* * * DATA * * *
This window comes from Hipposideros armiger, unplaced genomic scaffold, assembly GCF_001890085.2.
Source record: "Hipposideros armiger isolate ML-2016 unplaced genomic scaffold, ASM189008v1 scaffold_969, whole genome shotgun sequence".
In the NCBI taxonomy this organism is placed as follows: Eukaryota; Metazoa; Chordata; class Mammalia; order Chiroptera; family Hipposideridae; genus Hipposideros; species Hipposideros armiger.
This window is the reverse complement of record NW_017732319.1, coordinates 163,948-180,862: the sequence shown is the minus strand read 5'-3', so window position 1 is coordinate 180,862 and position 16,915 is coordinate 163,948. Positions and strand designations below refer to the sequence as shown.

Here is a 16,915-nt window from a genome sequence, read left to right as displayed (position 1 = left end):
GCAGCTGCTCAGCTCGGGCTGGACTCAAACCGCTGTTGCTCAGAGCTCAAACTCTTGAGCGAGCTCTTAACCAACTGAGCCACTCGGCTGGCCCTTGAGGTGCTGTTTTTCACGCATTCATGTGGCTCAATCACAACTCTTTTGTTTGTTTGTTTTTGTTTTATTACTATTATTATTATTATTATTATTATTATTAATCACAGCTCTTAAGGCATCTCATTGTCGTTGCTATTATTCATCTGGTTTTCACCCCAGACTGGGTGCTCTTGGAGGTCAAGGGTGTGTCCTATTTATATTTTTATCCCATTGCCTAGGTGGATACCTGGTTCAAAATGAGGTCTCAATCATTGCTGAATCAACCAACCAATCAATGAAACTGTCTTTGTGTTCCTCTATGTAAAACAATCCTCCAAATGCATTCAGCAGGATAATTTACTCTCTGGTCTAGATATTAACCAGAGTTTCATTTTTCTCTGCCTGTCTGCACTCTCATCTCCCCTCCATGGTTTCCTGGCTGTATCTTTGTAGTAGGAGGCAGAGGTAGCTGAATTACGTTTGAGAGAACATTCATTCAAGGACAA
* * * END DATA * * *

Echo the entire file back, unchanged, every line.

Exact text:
This window comes from Hipposideros armiger, unplaced genomic scaffold, assembly GCF_001890085.2.
Source record: "Hipposideros armiger isolate ML-2016 unplaced genomic scaffold, ASM189008v1 scaffold_969, whole genome shotgun sequence".
In the NCBI taxonomy this organism is placed as follows: Eukaryota; Metazoa; Chordata; class Mammalia; order Chiroptera; family Hipposideridae; genus Hipposideros; species Hipposideros armiger.
This window is the reverse complement of record NW_017732319.1, coordinates 163,948-180,862: the sequence shown is the minus strand read 5'-3', so window position 1 is coordinate 180,862 and position 16,915 is coordinate 163,948. Positions and strand designations below refer to the sequence as shown.

Here is a 16,915-nt window from a genome sequence, read left to right as displayed (position 1 = left end):
GCAGCTGCTCAGCTCGGGCTGGACTCAAACCGCTGTTGCTCAGAGCTCAAACTCTTGAGCGAGCTCTTAACCAACTGAGCCACTCGGCTGGCCCTTGAGGTGCTGTTTTTCACGCATTCATGTGGCTCAATCACAACTCTTTTGTTTGTTTGTTTTTGTTTTATTACTATTATTATTATTATTATTATTATTATTAATCACAGCTCTTAAGGCATCTCATTGTCGTTGCTATTATTCATCTGGTTTTCACCCCAGACTGGGTGCTCTTGGAGGTCAAGGGTGTGTCCTATTTATATTTTTATCCCATTGCCTAGGTGGATACCTGGTTCAAAATGAGGTCTCAATCATTGCTGAATCAACCAACCAATCAATGAAACTGTCTTTGTGTTCCTCTATGTAAAACAATCCTCCAAATGCATTCAGCAGGATAATTTACTCTCTGGTCTAGATATTAACCAGAGTTTCATTTTTCTCTGCCTGTCTGCACTCTCATCTCCCCTCCATGGTTTCCTGGCTGTATCTTTGTAGTAGGAGGCAGAGGTAGCTGAATTACGTTTGAGAGAACATTCATTCAAGGACAA